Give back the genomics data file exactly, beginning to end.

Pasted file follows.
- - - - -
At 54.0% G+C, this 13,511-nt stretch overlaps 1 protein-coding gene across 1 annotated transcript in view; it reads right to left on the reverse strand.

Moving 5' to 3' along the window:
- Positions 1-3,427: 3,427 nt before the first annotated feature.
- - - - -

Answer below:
At 54.0% G+C, this 13,511-nt stretch overlaps 1 protein-coding gene across 1 annotated transcript in view; it reads right to left on the reverse strand.

Moving 5' to 3' along the window:
- Positions 1-3,427: 3,427 nt before the first annotated feature.